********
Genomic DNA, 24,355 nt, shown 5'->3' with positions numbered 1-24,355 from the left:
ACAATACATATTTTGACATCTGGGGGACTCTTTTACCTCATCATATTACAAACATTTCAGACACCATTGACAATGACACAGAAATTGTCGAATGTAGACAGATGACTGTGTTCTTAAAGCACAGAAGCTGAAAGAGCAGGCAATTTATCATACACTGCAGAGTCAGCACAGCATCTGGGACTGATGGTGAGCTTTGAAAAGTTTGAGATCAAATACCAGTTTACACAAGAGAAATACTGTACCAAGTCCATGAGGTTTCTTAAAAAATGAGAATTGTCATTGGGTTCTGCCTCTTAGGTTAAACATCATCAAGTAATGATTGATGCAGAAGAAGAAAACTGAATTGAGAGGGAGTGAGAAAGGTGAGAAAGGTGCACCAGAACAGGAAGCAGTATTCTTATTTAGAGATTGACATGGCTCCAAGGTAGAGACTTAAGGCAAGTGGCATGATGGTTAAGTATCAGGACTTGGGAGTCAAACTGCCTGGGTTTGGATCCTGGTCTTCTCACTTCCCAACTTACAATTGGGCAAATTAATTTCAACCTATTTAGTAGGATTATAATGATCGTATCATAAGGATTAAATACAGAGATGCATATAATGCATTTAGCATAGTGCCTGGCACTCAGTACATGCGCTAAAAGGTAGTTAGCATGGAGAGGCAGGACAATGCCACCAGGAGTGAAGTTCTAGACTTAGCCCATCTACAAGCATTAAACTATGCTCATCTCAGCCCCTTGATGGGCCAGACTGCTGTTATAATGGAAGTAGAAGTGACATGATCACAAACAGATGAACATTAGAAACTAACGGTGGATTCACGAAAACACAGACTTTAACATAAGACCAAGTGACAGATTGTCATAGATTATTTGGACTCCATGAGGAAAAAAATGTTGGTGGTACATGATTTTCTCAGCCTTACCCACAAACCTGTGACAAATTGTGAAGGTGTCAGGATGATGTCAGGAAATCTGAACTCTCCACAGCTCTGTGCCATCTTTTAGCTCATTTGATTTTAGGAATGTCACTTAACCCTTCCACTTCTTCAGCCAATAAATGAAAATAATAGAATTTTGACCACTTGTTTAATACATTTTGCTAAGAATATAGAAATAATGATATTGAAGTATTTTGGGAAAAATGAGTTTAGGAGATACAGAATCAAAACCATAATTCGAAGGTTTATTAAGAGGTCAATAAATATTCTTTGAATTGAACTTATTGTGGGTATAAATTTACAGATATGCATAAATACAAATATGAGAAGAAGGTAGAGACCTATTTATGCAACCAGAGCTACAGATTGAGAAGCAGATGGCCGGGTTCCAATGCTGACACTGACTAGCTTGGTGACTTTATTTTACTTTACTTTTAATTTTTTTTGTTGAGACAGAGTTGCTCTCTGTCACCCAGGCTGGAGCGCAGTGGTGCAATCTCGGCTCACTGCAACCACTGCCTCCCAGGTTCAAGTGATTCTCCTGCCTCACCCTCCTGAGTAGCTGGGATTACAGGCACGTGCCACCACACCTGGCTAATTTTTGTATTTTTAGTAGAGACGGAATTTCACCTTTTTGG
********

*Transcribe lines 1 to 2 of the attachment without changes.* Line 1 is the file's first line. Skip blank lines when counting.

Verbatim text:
Genomic DNA, 24,355 nt, shown 5'->3' with positions numbered 1-24,355 from the left:
ACAATACATATTTTGACATCTGGGGGACTCTTTTACCTCATCATATTACAAACATTTCAGACACCATTGACAATGACACAGAAATTGTCGAATGTAGACAGATGACTGTGTTCTTAAAGCACAGAAGCTGAAAGAGCAGGCAATTTATCATACACTGCAGAGTCAGCACAGCATCTGGGACTGATGGTGAGCTTTGAAAAGTTTGAGATCAAATACCAGTTTACACAAGAGAAATACTGTACCAAGTCCATGAGGTTTCTTAAAAAATGAGAATTGTCATTGGGTTCTGCCTCTTAGGTTAAACATCATCAAGTAATGATTGATGCAGAAGAAGAAAACTGAATTGAGAGGGAGTGAGAAAGGTGAGAAAGGTGCACCAGAACAGGAAGCAGTATTCTTATTTAGAGATTGACATGGCTCCAAGGTAGAGACTTAAGGCAAGTGGCATGATGGTTAAGTATCAGGACTTGGGAGTCAAACTGCCTGGGTTTGGATCCTGGTCTTCTCACTTCCCAACTTACAATTGGGCAAATTAATTTCAACCTATTTAGTAGGATTATAATGATCGTATCATAAGGATTAAATACAGAGATGCATATAATGCATTTAGCATAGTGCCTGGCACTCAGTACATGCGCTAAAAGGTAGTTAGCATGGAGAGGCAGGACAATGCCACCAGGAGTGAAGTTCTAGACTTAGCCCATCTACAAGCATTAAACTATGCTCATCTCAGCCCCTTGATGGGCCAGACTGCTGTTATAATGGAAGTAGAAGTGACATGATCACAAACAGATGAACATTAGAAACTAACGGTGGATTCACGAAAACACAGACTTTAACATAAGACCAAGTGACAGATTGTCATAGATTATTTGGACTCCATGAGGAAAAAAATGTTGGTGGTACATGATTTTCTCAGCCTTACCCACAAACCTGTGACAAATTGTGAAGGTGTCAGGATGATGTCAGGAAATCTGAACTCTCCACAGCTCTGTGCCATCTTTTAGCTCATTTGATTTTAGGAATGTCACTTAACCCTTCCACTTCTTCAGCCAATAAATGAAAATAATAGAATTTTGACCACTTGTTTAATACATTTTGCTAAGAATATAGAAATAATGATATTGAAGTATTTTGGGAAAAATGAGTTTAGGAGATACAGAATCAAAACCATAATTCGAAGGTTTATTAAGAGGTCAATAAATATTCTTTGAATTGAACTTATTGTGGGTATAAATTTACAGATATGCATAAATACAAATATGAGAAGAAGGTAGAGACCTATTTATGCAACCAGAGCTACAGATTGAGAAGCAGATGGCCGGGTTCCAATGCTGACACTGACTAGCTTGGTGACTTTATTTTACTTTACTTTTAATTTTTTTTGTTGAGACAGAGTTGCTCTCTGTCACCCAGGCTGGAGCGCAGTGGTGCAATCTCGGCTCACTGCAACCACTGCCTCCCAGGTTCAAGTGATTCTCCTGCCTCACCCTCCTGAGTAGCTGGGATTACAGGCACGTGCCACCACACCTGGCTAATTTTTGTATTTTTAGTAGAGACGGAATTTCACCTTTTTGG